What a difference in an artist's development a decade makes. Released originally in 1964, Paul Bley's Barrage is a creative, thoroughly satisfying free-jazz outing. For these six compositions, all by Carla Bley, the leader is joined by drummer Milford Graves, bassist Eddie Gomez, trumpeter Dewey Johnson and saxophonist Marshall Allen (of the Sun Ra Arkestra) for improvisations of an intense yet deeply considered nature.
In his piano playing, Bley seems to draw inspiration from Cecil Taylor, while the skittering dialogues between the instruments owe a debt to Ornette Coleman's early ensemble work. Yet there is something quite fresh and distinctive about the music on Barrage, thanks largely to the distinctive voices of each player, and the way these voices play off each other in skilled, thrilling ways.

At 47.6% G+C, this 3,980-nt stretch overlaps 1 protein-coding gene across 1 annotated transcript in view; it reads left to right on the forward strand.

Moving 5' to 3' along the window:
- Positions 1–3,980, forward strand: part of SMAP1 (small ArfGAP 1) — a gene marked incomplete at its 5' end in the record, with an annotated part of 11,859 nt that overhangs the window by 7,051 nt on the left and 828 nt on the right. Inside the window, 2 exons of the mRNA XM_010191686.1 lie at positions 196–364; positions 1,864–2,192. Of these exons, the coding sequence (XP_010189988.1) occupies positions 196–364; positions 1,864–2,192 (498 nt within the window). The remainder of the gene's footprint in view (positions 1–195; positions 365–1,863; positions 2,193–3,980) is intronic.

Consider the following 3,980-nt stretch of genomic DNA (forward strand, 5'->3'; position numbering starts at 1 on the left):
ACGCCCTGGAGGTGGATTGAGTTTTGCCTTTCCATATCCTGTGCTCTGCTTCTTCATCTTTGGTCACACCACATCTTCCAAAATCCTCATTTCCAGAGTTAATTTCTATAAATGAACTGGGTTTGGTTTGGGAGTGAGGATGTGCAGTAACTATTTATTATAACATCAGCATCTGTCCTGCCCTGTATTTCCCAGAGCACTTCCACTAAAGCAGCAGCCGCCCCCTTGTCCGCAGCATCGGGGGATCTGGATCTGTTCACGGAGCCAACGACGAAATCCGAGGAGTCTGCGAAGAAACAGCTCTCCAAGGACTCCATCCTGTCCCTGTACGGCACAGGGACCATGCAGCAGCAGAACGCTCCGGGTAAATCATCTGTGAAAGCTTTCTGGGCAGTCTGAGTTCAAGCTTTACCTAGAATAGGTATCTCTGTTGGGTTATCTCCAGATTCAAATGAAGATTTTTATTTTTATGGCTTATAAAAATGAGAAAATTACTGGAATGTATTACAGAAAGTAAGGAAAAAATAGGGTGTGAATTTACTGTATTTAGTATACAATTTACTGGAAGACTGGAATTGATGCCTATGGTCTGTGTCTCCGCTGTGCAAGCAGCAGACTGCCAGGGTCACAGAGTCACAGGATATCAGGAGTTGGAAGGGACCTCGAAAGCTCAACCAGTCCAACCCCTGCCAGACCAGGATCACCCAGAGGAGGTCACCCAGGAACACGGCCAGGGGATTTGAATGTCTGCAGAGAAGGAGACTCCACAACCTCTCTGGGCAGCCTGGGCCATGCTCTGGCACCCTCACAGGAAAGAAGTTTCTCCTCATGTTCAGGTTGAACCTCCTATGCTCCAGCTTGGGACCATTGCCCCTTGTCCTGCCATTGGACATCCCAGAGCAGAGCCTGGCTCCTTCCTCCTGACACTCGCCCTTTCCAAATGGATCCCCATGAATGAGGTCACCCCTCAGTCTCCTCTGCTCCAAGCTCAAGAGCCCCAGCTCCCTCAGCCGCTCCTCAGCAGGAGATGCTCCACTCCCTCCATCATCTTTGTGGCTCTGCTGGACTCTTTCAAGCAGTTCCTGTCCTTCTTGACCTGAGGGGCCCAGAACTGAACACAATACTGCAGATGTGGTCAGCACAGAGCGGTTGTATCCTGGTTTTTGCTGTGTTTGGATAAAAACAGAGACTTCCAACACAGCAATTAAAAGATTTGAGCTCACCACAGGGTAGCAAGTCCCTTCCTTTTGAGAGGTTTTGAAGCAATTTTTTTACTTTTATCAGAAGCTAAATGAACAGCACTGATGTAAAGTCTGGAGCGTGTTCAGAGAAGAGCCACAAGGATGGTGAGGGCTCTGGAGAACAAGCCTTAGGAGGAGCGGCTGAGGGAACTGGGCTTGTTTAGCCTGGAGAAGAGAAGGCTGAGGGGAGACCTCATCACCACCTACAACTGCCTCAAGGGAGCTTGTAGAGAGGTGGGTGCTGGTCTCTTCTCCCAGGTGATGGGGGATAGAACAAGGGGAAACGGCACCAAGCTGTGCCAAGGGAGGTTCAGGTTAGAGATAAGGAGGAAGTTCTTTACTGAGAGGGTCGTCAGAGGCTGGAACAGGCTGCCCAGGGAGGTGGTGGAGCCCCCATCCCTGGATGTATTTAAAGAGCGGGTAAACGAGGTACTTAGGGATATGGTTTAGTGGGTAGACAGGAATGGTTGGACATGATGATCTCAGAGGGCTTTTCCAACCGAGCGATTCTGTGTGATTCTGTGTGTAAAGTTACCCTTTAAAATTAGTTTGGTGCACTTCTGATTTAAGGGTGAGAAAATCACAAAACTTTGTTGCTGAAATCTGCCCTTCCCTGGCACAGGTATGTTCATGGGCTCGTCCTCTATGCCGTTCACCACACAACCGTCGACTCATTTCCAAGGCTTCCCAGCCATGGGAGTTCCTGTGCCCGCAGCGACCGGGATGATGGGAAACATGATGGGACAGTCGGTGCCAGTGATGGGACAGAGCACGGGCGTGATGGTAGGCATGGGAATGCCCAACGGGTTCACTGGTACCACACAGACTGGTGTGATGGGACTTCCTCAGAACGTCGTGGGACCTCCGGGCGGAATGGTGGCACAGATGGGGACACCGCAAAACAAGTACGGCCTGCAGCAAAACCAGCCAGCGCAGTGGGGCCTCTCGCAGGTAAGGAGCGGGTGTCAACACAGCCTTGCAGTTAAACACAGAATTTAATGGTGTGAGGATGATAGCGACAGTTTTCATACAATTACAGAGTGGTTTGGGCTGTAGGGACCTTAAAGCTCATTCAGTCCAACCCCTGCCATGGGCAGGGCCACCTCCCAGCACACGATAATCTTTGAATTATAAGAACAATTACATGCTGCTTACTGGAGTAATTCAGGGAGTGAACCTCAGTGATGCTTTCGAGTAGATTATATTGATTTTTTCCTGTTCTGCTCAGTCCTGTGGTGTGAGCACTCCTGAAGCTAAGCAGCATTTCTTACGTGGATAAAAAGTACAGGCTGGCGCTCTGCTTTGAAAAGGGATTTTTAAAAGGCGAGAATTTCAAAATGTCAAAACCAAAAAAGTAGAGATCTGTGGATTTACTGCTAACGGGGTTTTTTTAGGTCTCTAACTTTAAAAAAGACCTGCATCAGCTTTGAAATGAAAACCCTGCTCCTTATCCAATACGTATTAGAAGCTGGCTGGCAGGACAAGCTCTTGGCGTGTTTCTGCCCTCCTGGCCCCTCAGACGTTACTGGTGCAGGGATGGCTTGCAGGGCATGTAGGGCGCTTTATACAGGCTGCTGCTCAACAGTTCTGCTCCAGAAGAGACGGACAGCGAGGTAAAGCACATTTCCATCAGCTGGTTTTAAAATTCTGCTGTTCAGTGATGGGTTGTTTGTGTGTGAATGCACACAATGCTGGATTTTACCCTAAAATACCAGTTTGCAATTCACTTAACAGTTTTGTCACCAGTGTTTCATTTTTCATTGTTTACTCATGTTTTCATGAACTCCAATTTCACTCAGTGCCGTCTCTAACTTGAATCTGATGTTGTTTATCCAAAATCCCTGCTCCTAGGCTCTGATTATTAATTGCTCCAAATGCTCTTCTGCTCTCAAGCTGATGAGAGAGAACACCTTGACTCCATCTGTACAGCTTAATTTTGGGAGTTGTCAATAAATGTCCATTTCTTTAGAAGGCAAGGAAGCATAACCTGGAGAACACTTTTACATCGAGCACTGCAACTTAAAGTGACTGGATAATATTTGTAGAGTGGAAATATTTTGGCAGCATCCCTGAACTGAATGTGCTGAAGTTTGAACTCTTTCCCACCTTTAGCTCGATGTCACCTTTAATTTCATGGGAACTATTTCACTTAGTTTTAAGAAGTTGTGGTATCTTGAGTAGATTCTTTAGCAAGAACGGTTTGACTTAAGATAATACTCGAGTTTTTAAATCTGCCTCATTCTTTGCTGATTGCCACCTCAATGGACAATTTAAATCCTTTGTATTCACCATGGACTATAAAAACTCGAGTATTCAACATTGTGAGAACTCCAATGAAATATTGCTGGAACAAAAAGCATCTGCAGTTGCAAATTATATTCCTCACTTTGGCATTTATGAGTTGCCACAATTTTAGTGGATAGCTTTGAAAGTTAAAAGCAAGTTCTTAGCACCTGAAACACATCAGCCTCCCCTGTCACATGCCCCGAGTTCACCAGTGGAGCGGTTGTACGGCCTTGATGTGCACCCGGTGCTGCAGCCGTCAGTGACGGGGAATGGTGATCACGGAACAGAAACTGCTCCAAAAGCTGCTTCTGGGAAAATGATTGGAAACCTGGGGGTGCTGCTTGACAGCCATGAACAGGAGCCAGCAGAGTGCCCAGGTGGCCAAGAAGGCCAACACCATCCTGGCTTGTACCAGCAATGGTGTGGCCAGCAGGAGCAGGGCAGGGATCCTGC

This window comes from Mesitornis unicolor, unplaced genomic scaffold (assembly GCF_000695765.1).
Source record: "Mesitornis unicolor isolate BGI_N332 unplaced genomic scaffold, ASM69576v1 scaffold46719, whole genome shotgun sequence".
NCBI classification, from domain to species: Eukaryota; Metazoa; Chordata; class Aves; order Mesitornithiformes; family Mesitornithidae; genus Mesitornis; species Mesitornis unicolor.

Paul Bley (piano); Marshall Allen (alto saxophone); Dewey Johnson (trumpet); Eddie Gomez (bass); Milford Graves (percussion)
1. Batterie 2. Ictus 3. And Now the Queen 4. Around Again 5. Walking Woman 6. Barrage
The attitude of the gallant Six Hundred which so aroused Lord Tennyson's admiration arose from the fact that the least disposition to ask the reason why was discouraged by tricing the would-be inquirer to the triangle and flogging him into insensibility.
Advance to Barbarism
(Mitre Press, 1968).
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